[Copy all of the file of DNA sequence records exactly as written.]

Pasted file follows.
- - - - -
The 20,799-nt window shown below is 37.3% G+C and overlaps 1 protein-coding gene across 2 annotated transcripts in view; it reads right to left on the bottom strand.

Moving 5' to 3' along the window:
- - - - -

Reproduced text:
The 20,799-nt window shown below is 37.3% G+C and overlaps 1 protein-coding gene across 2 annotated transcripts in view; it reads right to left on the bottom strand.

Moving 5' to 3' along the window: